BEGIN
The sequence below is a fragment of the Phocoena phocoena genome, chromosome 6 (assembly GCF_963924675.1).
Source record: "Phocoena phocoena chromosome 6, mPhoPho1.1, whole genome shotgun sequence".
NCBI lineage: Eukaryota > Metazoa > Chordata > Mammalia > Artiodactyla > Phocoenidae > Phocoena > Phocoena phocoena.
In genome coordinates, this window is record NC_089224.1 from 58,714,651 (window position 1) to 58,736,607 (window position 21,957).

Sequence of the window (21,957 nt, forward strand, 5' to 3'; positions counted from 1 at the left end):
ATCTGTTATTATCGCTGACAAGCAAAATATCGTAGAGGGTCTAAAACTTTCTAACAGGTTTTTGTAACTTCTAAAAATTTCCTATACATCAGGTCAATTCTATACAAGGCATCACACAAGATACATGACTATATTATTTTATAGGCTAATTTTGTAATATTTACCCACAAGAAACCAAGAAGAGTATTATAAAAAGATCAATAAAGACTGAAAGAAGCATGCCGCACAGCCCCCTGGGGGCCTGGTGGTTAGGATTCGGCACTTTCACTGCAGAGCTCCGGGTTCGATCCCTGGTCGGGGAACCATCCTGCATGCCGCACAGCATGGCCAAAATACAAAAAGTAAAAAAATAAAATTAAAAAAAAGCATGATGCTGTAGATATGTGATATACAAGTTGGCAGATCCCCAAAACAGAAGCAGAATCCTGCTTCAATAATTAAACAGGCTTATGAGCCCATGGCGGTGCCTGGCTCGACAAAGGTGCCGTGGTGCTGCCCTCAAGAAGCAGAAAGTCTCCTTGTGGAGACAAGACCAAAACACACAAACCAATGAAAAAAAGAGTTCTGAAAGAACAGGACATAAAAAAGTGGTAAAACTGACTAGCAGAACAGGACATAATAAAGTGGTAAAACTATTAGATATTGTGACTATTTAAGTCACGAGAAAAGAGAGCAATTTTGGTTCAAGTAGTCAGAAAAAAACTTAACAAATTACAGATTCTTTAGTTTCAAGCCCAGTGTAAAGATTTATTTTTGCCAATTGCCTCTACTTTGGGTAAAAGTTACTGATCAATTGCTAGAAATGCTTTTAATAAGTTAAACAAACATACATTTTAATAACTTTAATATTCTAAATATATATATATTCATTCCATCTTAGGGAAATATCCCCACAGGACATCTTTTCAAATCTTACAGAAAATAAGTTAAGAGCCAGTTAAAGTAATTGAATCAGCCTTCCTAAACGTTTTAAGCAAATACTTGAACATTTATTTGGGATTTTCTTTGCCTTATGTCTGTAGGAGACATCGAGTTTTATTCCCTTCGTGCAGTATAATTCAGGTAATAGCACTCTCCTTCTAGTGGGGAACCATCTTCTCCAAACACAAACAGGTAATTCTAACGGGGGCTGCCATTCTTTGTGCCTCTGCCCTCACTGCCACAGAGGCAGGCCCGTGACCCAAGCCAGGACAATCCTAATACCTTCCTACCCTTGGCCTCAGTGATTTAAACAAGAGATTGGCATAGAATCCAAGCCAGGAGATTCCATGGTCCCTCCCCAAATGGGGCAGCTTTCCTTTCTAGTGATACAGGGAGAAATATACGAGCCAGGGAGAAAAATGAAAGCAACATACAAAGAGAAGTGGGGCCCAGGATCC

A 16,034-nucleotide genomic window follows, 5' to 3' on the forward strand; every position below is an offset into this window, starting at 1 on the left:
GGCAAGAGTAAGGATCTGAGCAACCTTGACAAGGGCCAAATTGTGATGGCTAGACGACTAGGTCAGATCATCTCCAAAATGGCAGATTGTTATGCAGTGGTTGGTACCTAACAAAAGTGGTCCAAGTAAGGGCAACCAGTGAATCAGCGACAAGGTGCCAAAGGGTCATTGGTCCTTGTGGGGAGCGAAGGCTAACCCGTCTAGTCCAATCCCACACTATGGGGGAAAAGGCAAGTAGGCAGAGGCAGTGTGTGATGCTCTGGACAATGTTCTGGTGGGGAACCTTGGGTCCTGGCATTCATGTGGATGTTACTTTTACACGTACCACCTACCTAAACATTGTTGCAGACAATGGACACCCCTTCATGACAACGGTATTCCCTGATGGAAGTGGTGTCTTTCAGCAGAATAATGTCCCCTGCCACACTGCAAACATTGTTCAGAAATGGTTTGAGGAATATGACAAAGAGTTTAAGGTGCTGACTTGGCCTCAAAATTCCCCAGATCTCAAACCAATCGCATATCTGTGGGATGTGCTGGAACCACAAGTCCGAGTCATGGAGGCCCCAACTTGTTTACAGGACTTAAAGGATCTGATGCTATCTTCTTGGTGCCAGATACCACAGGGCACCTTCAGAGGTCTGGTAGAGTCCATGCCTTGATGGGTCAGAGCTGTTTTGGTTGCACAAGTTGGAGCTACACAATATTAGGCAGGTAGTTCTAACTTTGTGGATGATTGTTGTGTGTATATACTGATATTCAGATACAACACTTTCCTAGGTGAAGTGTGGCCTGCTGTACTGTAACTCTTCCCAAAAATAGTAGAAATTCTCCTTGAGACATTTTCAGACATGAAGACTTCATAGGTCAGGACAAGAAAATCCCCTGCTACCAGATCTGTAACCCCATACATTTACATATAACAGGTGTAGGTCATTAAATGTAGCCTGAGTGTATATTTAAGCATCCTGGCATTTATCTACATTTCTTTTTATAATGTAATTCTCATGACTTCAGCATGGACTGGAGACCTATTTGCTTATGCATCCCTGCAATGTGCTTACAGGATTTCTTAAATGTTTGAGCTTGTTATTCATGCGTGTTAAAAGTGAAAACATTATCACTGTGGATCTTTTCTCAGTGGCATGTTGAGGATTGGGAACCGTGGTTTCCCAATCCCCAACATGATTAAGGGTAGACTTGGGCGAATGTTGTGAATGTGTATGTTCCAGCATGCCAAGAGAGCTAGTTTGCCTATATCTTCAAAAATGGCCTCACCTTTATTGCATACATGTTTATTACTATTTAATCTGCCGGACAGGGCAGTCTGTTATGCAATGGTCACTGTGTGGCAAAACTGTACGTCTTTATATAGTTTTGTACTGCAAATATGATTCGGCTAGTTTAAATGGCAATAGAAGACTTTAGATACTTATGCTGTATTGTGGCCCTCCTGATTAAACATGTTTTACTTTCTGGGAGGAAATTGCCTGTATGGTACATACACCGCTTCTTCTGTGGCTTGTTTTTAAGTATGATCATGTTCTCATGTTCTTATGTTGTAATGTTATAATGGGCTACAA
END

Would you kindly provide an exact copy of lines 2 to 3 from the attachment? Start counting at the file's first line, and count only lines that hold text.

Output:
Source record: "Phocoena phocoena chromosome 6, mPhoPho1.1, whole genome shotgun sequence".
NCBI lineage: Eukaryota > Metazoa > Chordata > Mammalia > Artiodactyla > Phocoenidae > Phocoena > Phocoena phocoena.